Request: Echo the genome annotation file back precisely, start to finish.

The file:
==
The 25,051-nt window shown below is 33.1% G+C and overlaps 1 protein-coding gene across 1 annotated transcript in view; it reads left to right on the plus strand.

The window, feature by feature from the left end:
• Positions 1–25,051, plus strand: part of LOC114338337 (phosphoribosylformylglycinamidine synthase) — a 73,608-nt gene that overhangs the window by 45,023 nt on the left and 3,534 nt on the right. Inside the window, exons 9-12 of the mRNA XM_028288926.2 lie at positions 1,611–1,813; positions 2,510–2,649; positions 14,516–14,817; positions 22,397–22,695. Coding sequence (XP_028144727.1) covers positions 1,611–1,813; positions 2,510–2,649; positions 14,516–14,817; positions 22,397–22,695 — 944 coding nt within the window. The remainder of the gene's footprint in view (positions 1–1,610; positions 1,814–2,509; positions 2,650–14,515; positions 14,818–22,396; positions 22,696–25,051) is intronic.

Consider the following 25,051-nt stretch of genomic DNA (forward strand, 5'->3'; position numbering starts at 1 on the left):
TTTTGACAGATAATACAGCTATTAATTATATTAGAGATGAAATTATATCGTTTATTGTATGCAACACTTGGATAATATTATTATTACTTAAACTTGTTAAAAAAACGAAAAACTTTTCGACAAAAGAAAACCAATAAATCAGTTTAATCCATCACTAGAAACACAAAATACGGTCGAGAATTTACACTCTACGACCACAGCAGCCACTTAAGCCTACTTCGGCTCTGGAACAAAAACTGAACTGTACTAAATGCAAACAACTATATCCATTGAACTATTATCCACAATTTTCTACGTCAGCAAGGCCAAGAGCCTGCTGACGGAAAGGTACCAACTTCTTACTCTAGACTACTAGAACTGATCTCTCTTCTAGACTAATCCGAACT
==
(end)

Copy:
The 25,051-nt window shown below is 33.1% G+C and overlaps 1 protein-coding gene across 1 annotated transcript in view; it reads left to right on the plus strand.

The window, feature by feature from the left end:
• Positions 1–25,051, plus strand: part of LOC114338337 (phosphoribosylformylglycinamidine synthase) — a 73,608-nt gene that overhangs the window by 45,023 nt on the left and 3,534 nt on the right. Inside the window, exons 9-12 of the mRNA XM_028288926.2 lie at positions 1,611–1,813; positions 2,510–2,649; positions 14,516–14,817; positions 22,397–22,695. Coding sequence (XP_028144727.1) covers positions 1,611–1,813; positions 2,510–2,649; positions 14,516–14,817; positions 22,397–22,695 — 944 coding nt within the window. The remainder of the gene's footprint in view (positions 1–1,610; positions 1,814–2,509; positions 2,650–14,515; positions 14,818–22,396; positions 22,696–25,051) is intronic.

Consider the following 25,051-nt stretch of genomic DNA (forward strand, 5'->3'; position numbering starts at 1 on the left):
TTTTGACAGATAATACAGCTATTAATTATATTAGAGATGAAATTATATCGTTTATTGTATGCAACACTTGGATAATATTATTATTACTTAAACTTGTTAAAAAAACGAAAAACTTTTCGACAAAAGAAAACCAATAAATCAGTTTAATCCATCACTAGAAACACAAAATACGGTCGAGAATTTACACTCTACGACCACAGCAGCCACTTAAGCCTACTTCGGCTCTGGAACAAAAACTGAACTGTACTAAATGCAAACAACTATATCCATTGAACTATTATCCACAATTTTCTACGTCAGCAAGGCCAAGAGCCTGCTGACGGAAAGGTACCAACTTCTTACTCTAGACTACTAGAACTGATCTCTCTTCTAGACTAATCCGAACT